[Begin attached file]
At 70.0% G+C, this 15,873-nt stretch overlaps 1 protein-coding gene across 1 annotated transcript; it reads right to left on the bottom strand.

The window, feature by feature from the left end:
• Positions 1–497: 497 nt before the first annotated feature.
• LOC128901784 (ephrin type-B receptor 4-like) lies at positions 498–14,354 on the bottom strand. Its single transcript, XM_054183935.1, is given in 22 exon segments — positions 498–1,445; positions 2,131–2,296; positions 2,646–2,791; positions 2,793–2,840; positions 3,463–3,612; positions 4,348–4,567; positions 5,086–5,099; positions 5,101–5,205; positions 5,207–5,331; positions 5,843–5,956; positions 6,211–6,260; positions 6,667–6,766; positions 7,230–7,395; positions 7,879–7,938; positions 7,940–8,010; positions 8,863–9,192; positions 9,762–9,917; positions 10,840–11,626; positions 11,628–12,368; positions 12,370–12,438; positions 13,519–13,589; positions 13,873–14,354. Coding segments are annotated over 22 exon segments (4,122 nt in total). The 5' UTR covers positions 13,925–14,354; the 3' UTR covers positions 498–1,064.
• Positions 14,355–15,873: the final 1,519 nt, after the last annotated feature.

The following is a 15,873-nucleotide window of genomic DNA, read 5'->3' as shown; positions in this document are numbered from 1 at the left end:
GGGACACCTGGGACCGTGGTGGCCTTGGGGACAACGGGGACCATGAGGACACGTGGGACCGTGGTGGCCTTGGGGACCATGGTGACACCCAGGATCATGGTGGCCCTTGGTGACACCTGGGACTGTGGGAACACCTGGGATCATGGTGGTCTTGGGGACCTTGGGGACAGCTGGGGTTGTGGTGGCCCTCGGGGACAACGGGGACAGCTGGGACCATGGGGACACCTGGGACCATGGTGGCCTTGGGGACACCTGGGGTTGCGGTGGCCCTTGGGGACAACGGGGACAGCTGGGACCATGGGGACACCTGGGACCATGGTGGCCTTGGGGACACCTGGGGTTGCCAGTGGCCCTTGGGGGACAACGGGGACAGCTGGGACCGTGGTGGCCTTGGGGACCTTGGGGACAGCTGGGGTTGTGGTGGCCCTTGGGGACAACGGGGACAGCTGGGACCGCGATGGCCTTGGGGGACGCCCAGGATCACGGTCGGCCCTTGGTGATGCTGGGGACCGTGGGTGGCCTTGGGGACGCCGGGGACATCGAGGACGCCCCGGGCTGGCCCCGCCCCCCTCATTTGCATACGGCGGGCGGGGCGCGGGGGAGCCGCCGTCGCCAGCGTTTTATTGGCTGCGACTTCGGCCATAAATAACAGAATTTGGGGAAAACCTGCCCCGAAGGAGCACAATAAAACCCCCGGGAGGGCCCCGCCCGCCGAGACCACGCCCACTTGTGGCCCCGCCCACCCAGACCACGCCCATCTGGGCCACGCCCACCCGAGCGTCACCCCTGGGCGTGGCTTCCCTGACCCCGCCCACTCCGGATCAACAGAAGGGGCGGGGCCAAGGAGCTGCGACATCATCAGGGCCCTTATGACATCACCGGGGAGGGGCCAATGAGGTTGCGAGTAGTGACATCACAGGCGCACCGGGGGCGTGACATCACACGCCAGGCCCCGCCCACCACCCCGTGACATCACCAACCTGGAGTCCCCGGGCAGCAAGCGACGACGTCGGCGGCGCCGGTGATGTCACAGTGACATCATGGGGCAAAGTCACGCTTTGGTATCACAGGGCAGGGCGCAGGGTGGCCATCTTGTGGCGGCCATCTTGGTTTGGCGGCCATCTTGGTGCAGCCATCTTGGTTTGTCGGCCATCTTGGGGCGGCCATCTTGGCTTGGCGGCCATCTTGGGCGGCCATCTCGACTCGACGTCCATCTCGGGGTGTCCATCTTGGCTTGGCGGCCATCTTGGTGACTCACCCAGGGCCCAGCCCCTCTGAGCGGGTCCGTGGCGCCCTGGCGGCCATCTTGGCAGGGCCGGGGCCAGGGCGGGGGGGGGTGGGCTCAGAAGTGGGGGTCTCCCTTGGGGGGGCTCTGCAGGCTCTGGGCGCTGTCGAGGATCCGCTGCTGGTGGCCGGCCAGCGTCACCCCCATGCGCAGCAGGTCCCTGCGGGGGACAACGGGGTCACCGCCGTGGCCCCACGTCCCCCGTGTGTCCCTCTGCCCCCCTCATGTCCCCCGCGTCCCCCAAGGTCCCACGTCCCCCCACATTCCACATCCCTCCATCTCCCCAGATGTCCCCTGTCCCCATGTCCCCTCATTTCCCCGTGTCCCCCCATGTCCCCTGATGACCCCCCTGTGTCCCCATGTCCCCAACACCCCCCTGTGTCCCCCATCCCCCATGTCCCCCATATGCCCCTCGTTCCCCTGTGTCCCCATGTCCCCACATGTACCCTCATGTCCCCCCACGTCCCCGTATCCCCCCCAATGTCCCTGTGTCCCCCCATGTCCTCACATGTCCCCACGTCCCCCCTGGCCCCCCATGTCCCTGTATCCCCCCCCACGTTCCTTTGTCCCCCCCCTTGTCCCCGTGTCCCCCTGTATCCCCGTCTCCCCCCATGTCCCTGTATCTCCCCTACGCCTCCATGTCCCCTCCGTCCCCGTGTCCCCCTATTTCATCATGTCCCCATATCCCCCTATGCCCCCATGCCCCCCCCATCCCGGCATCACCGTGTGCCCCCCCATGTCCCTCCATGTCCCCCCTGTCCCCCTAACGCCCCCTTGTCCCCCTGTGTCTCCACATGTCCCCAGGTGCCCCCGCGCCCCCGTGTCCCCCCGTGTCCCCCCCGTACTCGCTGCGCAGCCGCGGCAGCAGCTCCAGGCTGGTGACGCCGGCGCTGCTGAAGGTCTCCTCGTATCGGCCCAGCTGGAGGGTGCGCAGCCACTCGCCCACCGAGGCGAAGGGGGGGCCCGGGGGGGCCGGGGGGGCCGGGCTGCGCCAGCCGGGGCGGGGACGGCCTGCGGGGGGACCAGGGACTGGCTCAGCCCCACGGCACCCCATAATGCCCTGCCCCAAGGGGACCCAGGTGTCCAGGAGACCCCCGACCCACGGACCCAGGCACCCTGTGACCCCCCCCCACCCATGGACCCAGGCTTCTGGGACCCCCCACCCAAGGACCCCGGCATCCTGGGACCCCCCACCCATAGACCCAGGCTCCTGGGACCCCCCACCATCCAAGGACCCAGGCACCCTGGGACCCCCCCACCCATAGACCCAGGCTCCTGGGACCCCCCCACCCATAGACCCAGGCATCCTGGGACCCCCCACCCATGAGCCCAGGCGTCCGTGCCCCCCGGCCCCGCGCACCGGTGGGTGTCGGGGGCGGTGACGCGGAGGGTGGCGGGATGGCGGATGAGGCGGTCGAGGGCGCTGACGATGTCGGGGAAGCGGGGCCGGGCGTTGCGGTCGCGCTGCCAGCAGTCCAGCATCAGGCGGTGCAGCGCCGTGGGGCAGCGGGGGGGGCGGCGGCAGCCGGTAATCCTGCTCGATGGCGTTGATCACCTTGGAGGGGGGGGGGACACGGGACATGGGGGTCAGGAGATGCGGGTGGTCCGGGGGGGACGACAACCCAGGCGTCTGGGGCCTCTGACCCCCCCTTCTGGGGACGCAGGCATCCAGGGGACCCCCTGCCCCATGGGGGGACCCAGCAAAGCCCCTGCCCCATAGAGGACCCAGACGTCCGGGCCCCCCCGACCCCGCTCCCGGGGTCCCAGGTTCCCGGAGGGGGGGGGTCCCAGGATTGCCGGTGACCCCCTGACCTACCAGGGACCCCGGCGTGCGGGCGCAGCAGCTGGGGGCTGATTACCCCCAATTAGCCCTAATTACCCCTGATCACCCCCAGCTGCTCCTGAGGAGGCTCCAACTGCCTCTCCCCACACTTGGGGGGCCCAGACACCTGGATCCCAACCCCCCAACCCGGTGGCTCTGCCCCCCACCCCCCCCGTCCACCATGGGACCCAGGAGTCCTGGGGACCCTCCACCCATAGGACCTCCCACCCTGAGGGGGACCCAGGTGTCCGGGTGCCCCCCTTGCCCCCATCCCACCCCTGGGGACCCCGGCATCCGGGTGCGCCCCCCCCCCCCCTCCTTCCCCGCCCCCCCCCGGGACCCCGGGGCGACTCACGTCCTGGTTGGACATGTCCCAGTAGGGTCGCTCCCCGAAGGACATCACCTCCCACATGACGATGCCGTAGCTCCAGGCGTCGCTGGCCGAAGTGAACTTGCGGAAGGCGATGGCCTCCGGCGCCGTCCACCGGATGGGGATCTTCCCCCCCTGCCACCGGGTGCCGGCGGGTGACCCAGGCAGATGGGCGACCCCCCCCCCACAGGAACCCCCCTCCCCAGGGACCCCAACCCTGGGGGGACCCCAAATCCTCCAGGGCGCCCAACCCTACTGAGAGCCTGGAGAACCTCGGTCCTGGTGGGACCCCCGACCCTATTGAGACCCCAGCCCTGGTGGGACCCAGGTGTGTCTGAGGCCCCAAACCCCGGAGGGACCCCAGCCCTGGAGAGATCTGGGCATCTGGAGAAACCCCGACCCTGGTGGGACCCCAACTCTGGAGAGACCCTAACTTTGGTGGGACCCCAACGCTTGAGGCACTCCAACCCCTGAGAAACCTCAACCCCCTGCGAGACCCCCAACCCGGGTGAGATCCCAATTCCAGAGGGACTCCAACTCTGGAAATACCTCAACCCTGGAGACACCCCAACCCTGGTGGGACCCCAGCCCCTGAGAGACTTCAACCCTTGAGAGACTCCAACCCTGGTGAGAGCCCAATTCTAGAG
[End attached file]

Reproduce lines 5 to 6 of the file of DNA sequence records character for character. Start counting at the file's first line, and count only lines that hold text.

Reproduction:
• Positions 14,355–15,873: the final 1,519 nt, after the last annotated feature.

The following is a 15,873-nucleotide window of genomic DNA, read 5'->3' as shown; positions in this document are numbered from 1 at the left end: